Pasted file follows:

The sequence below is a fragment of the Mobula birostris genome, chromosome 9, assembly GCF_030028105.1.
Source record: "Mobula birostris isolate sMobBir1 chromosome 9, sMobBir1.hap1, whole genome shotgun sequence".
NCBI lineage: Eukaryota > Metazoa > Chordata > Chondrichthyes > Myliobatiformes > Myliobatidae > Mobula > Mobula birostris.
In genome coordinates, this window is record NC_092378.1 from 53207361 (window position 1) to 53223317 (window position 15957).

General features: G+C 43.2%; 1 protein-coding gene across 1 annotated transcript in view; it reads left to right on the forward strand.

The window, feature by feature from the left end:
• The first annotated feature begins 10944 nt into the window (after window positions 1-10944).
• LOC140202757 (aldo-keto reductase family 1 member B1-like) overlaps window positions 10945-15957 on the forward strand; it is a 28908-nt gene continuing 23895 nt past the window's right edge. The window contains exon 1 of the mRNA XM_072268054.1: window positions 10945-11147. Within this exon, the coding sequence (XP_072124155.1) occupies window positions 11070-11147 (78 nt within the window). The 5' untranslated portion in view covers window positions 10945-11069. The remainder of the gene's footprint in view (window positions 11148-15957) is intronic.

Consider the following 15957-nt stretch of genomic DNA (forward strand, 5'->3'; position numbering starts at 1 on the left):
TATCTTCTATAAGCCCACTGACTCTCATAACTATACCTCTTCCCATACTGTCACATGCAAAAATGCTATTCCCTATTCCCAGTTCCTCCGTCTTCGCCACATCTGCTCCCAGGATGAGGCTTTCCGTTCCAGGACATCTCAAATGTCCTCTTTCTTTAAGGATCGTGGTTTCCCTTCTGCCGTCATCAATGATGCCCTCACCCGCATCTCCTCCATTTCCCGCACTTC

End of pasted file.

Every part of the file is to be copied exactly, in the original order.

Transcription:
The sequence below is a fragment of the Mobula birostris genome, chromosome 9, assembly GCF_030028105.1.
Source record: "Mobula birostris isolate sMobBir1 chromosome 9, sMobBir1.hap1, whole genome shotgun sequence".
NCBI lineage: Eukaryota > Metazoa > Chordata > Chondrichthyes > Myliobatiformes > Myliobatidae > Mobula > Mobula birostris.
In genome coordinates, this window is record NC_092378.1 from 53207361 (window position 1) to 53223317 (window position 15957).

General features: G+C 43.2%; 1 protein-coding gene across 1 annotated transcript in view; it reads left to right on the forward strand.

The window, feature by feature from the left end:
• The first annotated feature begins 10944 nt into the window (after window positions 1-10944).
• LOC140202757 (aldo-keto reductase family 1 member B1-like) overlaps window positions 10945-15957 on the forward strand; it is a 28908-nt gene continuing 23895 nt past the window's right edge. The window contains exon 1 of the mRNA XM_072268054.1: window positions 10945-11147. Within this exon, the coding sequence (XP_072124155.1) occupies window positions 11070-11147 (78 nt within the window). The 5' untranslated portion in view covers window positions 10945-11069. The remainder of the gene's footprint in view (window positions 11148-15957) is intronic.

Consider the following 15957-nt stretch of genomic DNA (forward strand, 5'->3'; position numbering starts at 1 on the left):
TATCTTCTATAAGCCCACTGACTCTCATAACTATACCTCTTCCCATACTGTCACATGCAAAAATGCTATTCCCTATTCCCAGTTCCTCCGTCTTCGCCACATCTGCTCCCAGGATGAGGCTTTCCGTTCCAGGACATCTCAAATGTCCTCTTTCTTTAAGGATCGTGGTTTCCCTTCTGCCGTCATCAATGATGCCCTCACCCGCATCTCCTCCATTTCCCGCACTTC